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Conservation Area

Mwangunga sends SOS message to frustrated Maasai in Ngorongoro

Adam Ihucha, eTN Staff Writer  Jul 30, 2009

ARUSHA, Tanzania (eTN) - Native Maasai population will not be evicted in Ngorongoro Conservation Area, Natural Resources and Tourism Minister Shamsa Mwangunga has announced, sending a "save our souls" message to an upset community.

However, Mwangunga warned that an imminent major eviction of immigrant population and livestock to relieve the 8,292-sq-km, world-famous Ngorongoro Conservation Area will never spare anybody involved in illegal farming within the protected territory.

“The major eviction of alien’s families and herds of cattle with an eye to relie[ve] the NCA has nothing to do with the native pastoralist Maasai,” she said during her meeting with the formidable Pastoralist Council in Ngorongoro recently.

“Native Maasai are here to stay. The eviction is only targeting immigrant families of nomadic pastoralists and their livestock,” Mwangunga stressed, amicably defusing an upsurge in tension among the Maasai community, following widely-circulated speculations that nearly 60,000 residents will be relocated.

The minister said that way back in 1959, there were 8,000 native pastoralist Maasai within the NCA, but now 50 years down the line, the population has swelled to 64,800 plus, putting the world's eighth wonder crater under pressure.

“NCA has a human population of more than 64,844 people - nearly eight times from the initial 8,000 population when the NCA authority [was] established,” she noted, adding there are also 13,650 herds of cattle and 193,056 goats and sheep.

According to her, the immigrants' families would be settled at the sparsely-populated Oldonyo Sambu area near Loliondo Township, which is the headquarters of the vast Ngorongoro district.

But so far, 538 people have voluntarily shifted to their new village, and plans are underway to relocate the remaining alien population elsewhere, Mwangunga said.

NCAA acting chief conservator, Bernard Murunya, said the ecosystem can only support 25,000 people.

Ngorongoro Pastoralist Council chairman Metui Olle Shaudo implored the government to come up with an alternative way to provide food for native Maasai pastoralists in order to stop subsistence farming.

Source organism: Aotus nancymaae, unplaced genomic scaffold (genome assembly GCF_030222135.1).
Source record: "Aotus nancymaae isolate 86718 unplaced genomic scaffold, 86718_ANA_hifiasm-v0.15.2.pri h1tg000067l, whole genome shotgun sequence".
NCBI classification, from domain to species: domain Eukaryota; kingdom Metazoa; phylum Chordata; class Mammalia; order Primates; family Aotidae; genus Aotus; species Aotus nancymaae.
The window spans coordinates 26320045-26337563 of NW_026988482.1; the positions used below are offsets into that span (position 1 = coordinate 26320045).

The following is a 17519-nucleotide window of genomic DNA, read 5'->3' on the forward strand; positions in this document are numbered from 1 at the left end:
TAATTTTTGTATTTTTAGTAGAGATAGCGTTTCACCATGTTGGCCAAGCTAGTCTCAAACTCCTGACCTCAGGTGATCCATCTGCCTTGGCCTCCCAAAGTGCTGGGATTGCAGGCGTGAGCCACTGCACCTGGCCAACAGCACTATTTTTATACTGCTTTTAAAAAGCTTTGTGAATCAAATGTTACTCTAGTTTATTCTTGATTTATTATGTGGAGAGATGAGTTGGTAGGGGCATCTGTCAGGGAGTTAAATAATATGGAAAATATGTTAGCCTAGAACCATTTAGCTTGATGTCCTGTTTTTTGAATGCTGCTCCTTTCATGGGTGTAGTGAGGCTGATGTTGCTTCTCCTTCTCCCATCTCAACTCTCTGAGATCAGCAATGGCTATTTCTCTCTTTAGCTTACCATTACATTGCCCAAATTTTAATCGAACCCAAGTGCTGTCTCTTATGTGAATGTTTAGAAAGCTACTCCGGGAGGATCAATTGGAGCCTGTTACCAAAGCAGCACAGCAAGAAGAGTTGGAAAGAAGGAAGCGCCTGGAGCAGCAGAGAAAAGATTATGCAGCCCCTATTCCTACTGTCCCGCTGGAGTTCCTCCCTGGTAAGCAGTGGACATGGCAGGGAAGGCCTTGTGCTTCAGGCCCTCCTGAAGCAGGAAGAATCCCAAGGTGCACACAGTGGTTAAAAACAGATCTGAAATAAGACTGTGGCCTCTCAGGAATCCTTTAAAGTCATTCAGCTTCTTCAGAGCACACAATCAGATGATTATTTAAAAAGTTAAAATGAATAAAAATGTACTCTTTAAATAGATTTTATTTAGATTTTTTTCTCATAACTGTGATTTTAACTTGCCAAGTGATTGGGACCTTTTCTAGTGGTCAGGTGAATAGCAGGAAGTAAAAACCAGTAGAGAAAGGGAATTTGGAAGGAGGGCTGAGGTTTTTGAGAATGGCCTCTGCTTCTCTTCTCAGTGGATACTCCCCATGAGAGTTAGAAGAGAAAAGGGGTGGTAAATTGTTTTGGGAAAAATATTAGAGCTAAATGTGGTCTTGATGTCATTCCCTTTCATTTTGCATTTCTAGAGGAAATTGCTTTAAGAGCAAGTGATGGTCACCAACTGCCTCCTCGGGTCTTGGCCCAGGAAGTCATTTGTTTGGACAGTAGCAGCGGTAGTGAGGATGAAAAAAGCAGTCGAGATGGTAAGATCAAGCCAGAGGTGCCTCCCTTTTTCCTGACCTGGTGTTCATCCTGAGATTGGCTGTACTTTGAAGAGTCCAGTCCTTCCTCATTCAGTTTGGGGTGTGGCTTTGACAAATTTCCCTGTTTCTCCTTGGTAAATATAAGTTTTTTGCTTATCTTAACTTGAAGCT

Of late, the hungry-Maasai people within the NCAA have embarked on cultivation within the area in order to keep their lives going, prompting the United Nations Educational, Scientific and Cultural Organization (UNESCO) to raise a red flag against NCA, threatening to remove it from the list of World Heritage sites over the ecological integrity deterioration, saying an upsurge of human activities are incompatible with conservation interests within the NCA and its legendary crater located in northern Tanzania.

UNESCO had declared the Ngorongoro crater as a Natural World Heritage Site way back in 1979, twenty years after Ngorongoro Conservation Area Authority (NCAA) was established in 1959, with an eye to protect an area covering 8,300 square kilometers.

According to UNESCO’s latest exclusive report of the reactive monitoring mission seen by this reporter, the popular tourist site in the country seems to have slowly but surely started loosing its old glory.

UNESCO is not happy with the cultivation undertakings within the NCA, traffic congestion into the crater, proposed major hotel constructions on the rim of the crater, and mass tourism policy.

Called the eighth wonder of the world and stretching across some 8,300 sq km, the NCA in northern Tanzania boasts a blend of landscapes, wildlife, people, and archaeology that is unsurpassed in Africa.

The volcanoes, grasslands, waterfalls, and mountain forests are home to an abundance of animals and to the Maasai.

Ngorongoro Crater is one of the world's greatest natural spectacles; its magical setting and abundant wildlife never fail to enthrall visitors. It borders the Serengeti National Park to the north and west.

Mwangunga sends SOS message to frustrated Maasai in Ngorongoro
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